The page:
When asked what was behind the part shortages and what specific steps were being taken to remedy the situation, Lockheed Martin spokesman Mark Johnson said in a statement: “We are working hand in hand with the USMC every day to alleviate this concern.” He offered no further details.
Smithberger said there are a high number of false positives when it comes to the logistics system, which indicates that there is something wrong with the aircraft when there really isn’t.
“If you can’t get accurate numbers of spares and be ready to deploy … you’re not going to be as ready as they want to be,” she said.
Richard Aboulafia, senior vice president at the Teal Group, said the part shortages were the result of bad budgeting, the fact that purchases are being carried out along with the development of the aircraft — concurrency — and a logistics system that is not yet ready to tell mechanics when new parts are needed.
The F-35’s Autonomic Logistics System, like the aircraft itself, has been plagued by developmental issues. The Pentagon’s office of the director of operational test and evaluation gave the system low marks in a 2014 report, and program managers said they are continuing to improve it.
“Initial operating capability” has always been a squishy term in the military, Aboulafia noted. When the Army fielded its first version of the doomed Comanche aircraft, it was called “early operating capability.” But they were little more than flying prototypes. That was an extreme case, he said. The F-35Bs are better off than that, but they are “borderline” when it comes to being truly combat ready, he said.
“I hope it’s not put to the test,” he said. The Marines will now be able to test in real-word conditions and deploy a squadron and see what its needs are, he added.
“This is something that is going to mature slowly, as it has been for years now,” Aboulafia said.
As far as some of the criticisms that have emerged from POGO and others about the F-35B not being a perfect aircraft for the Marine Corps, Aboulafia said “it’s not a perfect aircraft for anybody.”
A POGO report said the Defense Department is simply going along with the “too big to fail” procurement plan.
That “means acquiescing to shrinking air forces, growing defense budget shortages, and the likelihood of disastrous failures in combat — failures that will come with a high cost in the lives of American warfighters in the air and on the ground,” it said in one of its reports.
Smithberger said the budgetary risks come in the form of the computer coding problems the program is encountering. No one really knows how much money it will take to fix the bugs.
Aboulafia said there are budget and procurement risks for the Navy and Air Force when it comes to their F-35 variants, but as far as the Marines, there are “none.”
The fact is that the service would have never been able to develop and procure its own dedicated vertical take-off and landing aircraft to replace the aging AV-8B Harriers, he said. It is in the “nowhere else to turn camp.”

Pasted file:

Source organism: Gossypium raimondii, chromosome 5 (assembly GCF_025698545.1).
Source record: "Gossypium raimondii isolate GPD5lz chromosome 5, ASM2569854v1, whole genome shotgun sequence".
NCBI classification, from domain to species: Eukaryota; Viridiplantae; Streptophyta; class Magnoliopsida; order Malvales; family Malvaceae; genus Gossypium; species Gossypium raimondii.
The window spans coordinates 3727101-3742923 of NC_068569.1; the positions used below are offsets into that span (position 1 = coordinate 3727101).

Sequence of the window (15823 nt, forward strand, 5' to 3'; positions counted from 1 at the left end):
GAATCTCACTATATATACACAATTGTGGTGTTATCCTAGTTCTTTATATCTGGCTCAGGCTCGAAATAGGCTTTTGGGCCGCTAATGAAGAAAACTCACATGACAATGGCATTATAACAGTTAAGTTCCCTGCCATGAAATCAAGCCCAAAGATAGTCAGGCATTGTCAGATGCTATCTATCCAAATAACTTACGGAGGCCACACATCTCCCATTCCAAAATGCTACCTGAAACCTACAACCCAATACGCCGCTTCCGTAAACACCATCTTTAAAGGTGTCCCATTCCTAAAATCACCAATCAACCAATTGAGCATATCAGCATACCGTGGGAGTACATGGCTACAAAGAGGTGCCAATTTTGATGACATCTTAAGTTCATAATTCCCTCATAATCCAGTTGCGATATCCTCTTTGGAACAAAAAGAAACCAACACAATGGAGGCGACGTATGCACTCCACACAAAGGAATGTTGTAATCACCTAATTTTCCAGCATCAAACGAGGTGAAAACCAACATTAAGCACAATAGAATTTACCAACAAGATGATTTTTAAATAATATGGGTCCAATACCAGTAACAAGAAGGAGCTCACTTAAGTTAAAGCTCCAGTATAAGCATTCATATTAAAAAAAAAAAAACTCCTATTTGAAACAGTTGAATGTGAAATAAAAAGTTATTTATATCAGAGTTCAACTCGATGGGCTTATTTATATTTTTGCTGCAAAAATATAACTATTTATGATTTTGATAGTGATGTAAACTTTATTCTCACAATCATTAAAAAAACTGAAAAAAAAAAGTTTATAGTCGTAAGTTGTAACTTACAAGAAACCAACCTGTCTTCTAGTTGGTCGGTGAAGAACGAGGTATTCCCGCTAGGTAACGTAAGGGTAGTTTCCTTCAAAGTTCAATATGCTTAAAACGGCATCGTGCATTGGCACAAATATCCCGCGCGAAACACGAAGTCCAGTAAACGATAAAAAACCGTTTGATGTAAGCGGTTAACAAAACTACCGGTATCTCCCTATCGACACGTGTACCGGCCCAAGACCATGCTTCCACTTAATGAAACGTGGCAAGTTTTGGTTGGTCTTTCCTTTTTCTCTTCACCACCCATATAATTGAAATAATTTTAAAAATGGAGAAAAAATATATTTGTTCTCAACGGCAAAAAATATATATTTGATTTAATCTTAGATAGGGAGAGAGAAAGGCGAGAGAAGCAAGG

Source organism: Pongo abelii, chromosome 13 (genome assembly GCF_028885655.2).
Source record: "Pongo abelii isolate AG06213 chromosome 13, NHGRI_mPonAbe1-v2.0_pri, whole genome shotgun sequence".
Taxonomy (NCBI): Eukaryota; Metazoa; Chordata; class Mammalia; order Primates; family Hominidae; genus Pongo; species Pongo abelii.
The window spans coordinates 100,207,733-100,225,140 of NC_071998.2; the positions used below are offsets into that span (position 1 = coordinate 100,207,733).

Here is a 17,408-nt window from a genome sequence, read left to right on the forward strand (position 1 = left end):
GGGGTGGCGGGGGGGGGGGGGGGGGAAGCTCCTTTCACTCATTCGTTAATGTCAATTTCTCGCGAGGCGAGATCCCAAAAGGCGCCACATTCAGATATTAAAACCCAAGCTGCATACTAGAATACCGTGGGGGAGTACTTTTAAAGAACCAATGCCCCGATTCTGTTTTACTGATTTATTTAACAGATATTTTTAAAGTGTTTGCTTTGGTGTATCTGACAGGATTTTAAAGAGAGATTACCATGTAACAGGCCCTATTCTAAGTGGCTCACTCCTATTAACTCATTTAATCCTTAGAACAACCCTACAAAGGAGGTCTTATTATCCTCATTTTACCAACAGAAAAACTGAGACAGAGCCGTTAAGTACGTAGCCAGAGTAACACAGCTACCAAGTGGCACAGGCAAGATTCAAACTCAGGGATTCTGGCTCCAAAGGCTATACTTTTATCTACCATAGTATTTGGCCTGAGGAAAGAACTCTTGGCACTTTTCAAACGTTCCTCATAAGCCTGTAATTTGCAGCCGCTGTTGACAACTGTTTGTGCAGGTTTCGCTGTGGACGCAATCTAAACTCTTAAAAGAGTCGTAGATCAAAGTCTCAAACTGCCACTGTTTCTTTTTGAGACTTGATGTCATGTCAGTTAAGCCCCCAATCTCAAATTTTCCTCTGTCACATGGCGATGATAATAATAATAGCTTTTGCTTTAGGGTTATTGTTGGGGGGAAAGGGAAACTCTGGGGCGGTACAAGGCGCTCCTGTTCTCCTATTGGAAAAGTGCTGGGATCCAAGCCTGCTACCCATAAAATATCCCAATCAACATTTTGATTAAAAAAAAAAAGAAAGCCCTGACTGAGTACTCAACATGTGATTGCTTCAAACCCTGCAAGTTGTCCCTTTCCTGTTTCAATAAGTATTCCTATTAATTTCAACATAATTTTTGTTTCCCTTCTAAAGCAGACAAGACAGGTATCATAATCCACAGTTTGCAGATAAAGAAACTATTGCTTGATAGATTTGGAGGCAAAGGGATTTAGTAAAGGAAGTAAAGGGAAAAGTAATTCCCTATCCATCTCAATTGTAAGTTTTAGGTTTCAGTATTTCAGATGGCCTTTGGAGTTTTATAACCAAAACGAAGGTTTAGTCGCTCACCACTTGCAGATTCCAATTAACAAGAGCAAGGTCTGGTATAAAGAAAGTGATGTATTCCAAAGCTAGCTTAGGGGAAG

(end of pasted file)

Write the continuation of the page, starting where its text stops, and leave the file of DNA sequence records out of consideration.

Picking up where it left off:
The F-35Bs will deploy off amphibious assault carriers, which are designed to support a battalion of Marines and their equipment in landing operations. If the Harriers, which are no longer being produced, came to the end of their service lives with no replacement, then the Marines would have been stuck with almost a dozen useless ships, Aboulafia said.
“In a lot of ways, this aircraft is the single biggest determinate of whether [the Marines] can exceed their ambitions, which is basically being their own joint force,” Aboulafia said.
Greenberg said “As the Marine Corps’ F-35 program matures, the aircraft’s unique combination of stealth, cutting edge radar and sensor technology, electronic warfare and internal weapons carriage will increasingly equip pilots with the critical advantage of first-look, first-shot, first-kill capability.”
The Marines plan to buy 340 F-35Bs. Fifty are on order and 46 of them had been delivered as of March, according to a Teal Group report on the program.
Italy and the United Kingdom are the two other customers for the B-variant with 30 and 138 planned purchases, respectively. They cost $139 million each, the report said.
Greenberg said plans to outfit other squadrons include Marine Attack Squadron 21, an AV-8B squadron, based in Yuma, Arizona, which will begin its transition in 2016, and will have 16 F-35Bs by 2018.
In 2018, Marine Fighter Attack Squadron 122, an F/A-18 squadron, will begin its transition to the F-35. By 2020, it is scheduled to have 16 F-35Bs.
Aboulafia said he is somewhere in between the harsh critics such as POGO and fans such as Loren Thompson of the Lexington Institute think tank, who recently declared in a Forbes Magazine article that the F-35 would be a “smashing success.”
“The idea that the F-35 is a useless boondoggle: No. And the idea that it is going to revolutionize warfare — probably not so much,” Aboulafia said.